The Nags Head, now closed, was on the south side of the Ross Road to the north of Longhope village.

The Nags Head had a particularly low annual rateable value of just £8.0s.0d. in 1891 and 1903. Rated a beer house it had licence that stipulated that beer and wines be sold only on the premises. Those conditions probably applied to many beer houses but it is unusual to see those restrictions in print in the licensing books. In 1891 the owner and occupier was B.Bennett, junior and the Nags Head traded free of brewery tie. In 1903 the licensing book detail the owners as Flowers & Co. Presumably this refers to Flowers & Sons, brewers of Stratford on Avon. Closing time was at 10 pm.

Lydney Observer: Friday 22nd November, 1985: Bad Behaviour in Pub: A Longhope man head butted his way through the window of a pub he had just been thrown out of Newnham magistrates heard last week at Coleford. The man, aged 21, of Velt House Lane, admitted trying to start fights with three customers of the Nags Head pub, Longhope, on May 3rd. After he had been ejected from the premises, he smashed the window with his head and went back in, threw a glass of beer at one customer and assaulted another. The man pleaded guilty to all the charges. The sentence was deferred until social inquiry reports could be prepared.

The Nags Head was included in the 1988 CAMRA Good Beer Guide and was then selling Flowers IPA, albeit a Whitbread beer brewed in Cheltenham. However, as far as I am aware, the Nags Head was never a Whitbread tied house.

When a new landlord arrived at the Nags Head early in 2001, he wanted to find a way of boosting trade. Instead of the tried and tested ways of attraction custom by introducing fine dining or promoting interesting real ales he decided to host a gentlemen’s stag evening. Two female strippers were hired and a crowd of 40 or so drinkers on a late June Saturday night witnessed a little more than a titillating striptease. A man in his 30’s, said to be a pub regular, was stripped naked by the girls for the final part of the evenings ‘entertainment’ and what appeared to be a full sex act occurred. This all took place whilst two female barmaids were serving drinks at the pub. Although no official complaints were made, the police were made aware, and the landlord faced a police investigation. A police spokesman said, “This sort of activity is illegal in pubs. It is tantamount to running a disorderly house. The police would put a stop to it if they received complaints”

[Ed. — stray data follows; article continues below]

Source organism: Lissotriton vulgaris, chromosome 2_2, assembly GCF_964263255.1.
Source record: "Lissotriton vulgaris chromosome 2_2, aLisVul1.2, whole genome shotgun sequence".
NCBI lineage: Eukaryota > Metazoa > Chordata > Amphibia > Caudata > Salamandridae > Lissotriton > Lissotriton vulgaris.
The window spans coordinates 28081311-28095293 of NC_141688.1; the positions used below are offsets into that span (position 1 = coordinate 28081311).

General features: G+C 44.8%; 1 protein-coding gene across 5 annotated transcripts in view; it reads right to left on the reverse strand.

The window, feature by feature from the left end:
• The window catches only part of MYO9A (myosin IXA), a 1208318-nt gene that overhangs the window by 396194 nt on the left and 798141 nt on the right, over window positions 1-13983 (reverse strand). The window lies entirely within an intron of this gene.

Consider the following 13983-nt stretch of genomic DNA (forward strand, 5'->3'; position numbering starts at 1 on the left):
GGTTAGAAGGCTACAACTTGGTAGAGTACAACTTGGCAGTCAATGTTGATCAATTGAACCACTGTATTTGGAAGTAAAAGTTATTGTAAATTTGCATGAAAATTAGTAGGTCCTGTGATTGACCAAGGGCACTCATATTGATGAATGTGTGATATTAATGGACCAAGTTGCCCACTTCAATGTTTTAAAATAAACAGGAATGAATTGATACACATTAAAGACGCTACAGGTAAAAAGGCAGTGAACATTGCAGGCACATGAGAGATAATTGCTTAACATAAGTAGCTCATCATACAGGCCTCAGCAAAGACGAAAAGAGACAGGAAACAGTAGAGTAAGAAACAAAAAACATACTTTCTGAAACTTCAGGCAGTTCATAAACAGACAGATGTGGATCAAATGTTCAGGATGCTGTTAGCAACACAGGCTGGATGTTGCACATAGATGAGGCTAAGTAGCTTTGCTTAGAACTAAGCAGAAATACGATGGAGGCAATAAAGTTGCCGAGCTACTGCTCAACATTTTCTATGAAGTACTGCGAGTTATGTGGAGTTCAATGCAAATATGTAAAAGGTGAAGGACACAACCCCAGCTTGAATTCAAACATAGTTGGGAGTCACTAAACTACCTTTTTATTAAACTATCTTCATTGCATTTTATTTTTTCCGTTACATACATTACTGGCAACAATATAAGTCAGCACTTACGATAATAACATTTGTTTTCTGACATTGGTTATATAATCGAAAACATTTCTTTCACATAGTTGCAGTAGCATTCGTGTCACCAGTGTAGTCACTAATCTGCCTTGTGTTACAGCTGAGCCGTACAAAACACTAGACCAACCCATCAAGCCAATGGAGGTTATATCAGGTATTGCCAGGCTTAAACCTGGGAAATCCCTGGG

In 2005 the owners of the Nags Head were Punch Taverns, plc. It has been difficult to verify ownership of the pub since then, but the valiant efforts of those who chose to take on the running of the Nags Head in the next decade tend to suggest either some antipathy or difficuly with the owning pub company.

Jamie Pemberton and his partner Ceri Watkins took over the Nags Head in September 2007. Jamie was a builder by trade, he said, “I know it’s long hours in a pub but it’s a lot easier work than humping slabs. I’ll probably carry on with a bit of building work now and again to start with, until we see how the pub goes. I did some work behind a bar some years ago and I thought it would be good to work that side of one again. We’ve tried to give the inside a welcoming atmosphere and those that have been in seem to like it. We’re looking forward to building the business back to what it once was when you couldn’t park within half a mile.” Jamie and Ceri started offering food at the Nags Head, just on Fridays to begin with. They also planned to host live music nights. Their aim was to make the pub a real part of the community.

Less than a year later Natalie and Steve Taylor-Pockett had taken over the running of the pub.  Food was introduced at lunchtime and in the evening from Tuesday to Saturday, but the kitchen closed after lunch on Sunday and closed all day on Monday. The food was sourced from local suppliers, including meat from the Country Butcher in Huntley. Natalie and Steve hoped to host regular live entertainment, quizzes and topical events with the aim of providing locals with a warm, friendly and lively place to meet and socialise.